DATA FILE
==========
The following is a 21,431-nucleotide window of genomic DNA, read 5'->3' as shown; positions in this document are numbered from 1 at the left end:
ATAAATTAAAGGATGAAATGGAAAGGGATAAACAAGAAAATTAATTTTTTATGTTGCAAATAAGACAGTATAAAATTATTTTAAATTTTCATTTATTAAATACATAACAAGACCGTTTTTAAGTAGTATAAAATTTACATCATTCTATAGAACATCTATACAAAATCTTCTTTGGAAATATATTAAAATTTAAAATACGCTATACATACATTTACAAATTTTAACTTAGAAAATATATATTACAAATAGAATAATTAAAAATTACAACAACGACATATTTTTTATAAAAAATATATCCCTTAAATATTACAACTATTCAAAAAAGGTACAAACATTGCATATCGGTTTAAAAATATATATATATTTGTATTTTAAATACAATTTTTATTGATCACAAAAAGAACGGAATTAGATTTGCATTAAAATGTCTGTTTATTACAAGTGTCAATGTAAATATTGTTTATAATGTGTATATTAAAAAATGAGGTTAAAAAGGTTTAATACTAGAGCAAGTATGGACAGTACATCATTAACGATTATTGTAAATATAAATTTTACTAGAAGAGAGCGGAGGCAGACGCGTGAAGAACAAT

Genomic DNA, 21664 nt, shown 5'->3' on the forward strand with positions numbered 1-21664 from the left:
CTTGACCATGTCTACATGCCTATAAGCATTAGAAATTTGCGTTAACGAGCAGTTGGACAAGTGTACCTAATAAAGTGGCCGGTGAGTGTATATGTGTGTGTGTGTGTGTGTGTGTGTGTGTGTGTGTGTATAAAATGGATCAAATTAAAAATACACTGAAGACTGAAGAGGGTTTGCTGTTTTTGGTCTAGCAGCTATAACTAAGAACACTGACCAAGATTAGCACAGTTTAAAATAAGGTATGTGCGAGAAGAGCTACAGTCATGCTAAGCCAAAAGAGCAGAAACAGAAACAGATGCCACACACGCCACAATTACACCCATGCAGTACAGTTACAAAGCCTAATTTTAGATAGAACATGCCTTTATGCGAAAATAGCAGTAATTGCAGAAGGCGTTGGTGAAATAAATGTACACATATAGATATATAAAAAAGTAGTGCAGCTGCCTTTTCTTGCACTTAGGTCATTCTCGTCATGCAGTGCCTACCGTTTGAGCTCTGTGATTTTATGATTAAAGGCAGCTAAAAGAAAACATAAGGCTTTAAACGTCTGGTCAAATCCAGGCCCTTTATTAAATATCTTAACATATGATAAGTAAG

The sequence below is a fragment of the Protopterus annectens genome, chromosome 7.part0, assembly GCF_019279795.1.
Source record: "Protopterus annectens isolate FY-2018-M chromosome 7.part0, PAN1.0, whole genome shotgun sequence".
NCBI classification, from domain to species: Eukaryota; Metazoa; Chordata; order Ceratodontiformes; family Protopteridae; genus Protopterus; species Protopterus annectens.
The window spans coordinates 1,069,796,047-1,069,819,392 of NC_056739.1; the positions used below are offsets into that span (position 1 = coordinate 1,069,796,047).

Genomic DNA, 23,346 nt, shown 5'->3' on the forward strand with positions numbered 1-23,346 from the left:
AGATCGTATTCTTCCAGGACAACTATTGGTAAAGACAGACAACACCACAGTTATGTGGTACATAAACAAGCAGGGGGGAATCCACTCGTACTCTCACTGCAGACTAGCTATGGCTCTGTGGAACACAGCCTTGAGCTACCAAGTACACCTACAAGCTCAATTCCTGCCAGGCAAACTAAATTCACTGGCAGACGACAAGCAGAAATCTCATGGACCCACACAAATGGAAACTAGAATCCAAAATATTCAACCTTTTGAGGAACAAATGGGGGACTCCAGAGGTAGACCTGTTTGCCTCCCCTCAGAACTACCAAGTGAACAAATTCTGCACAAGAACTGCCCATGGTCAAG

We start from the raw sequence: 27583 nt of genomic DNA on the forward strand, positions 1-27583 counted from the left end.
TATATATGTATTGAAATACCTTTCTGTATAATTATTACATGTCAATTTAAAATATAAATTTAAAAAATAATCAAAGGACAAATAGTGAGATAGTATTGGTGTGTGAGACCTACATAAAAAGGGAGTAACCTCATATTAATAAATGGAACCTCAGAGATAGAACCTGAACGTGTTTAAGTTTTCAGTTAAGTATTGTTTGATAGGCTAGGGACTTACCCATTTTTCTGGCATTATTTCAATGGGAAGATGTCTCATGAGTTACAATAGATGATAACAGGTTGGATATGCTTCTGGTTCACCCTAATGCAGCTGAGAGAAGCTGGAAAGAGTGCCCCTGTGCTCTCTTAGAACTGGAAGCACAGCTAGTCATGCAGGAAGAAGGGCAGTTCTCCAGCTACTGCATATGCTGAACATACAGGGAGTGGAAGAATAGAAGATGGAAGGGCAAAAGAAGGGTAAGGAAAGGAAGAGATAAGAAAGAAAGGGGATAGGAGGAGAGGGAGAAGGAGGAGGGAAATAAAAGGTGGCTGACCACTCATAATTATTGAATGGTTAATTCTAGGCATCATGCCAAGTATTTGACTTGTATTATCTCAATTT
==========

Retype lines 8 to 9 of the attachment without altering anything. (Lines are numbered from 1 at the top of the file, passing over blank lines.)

The window spans coordinates 1,069,796,047-1,069,819,392 of NC_056739.1; the positions used below are offsets into that span (position 1 = coordinate 1,069,796,047).

Genomic DNA, 23,346 nt, shown 5'->3' on the forward strand with positions numbered 1-23,346 from the left: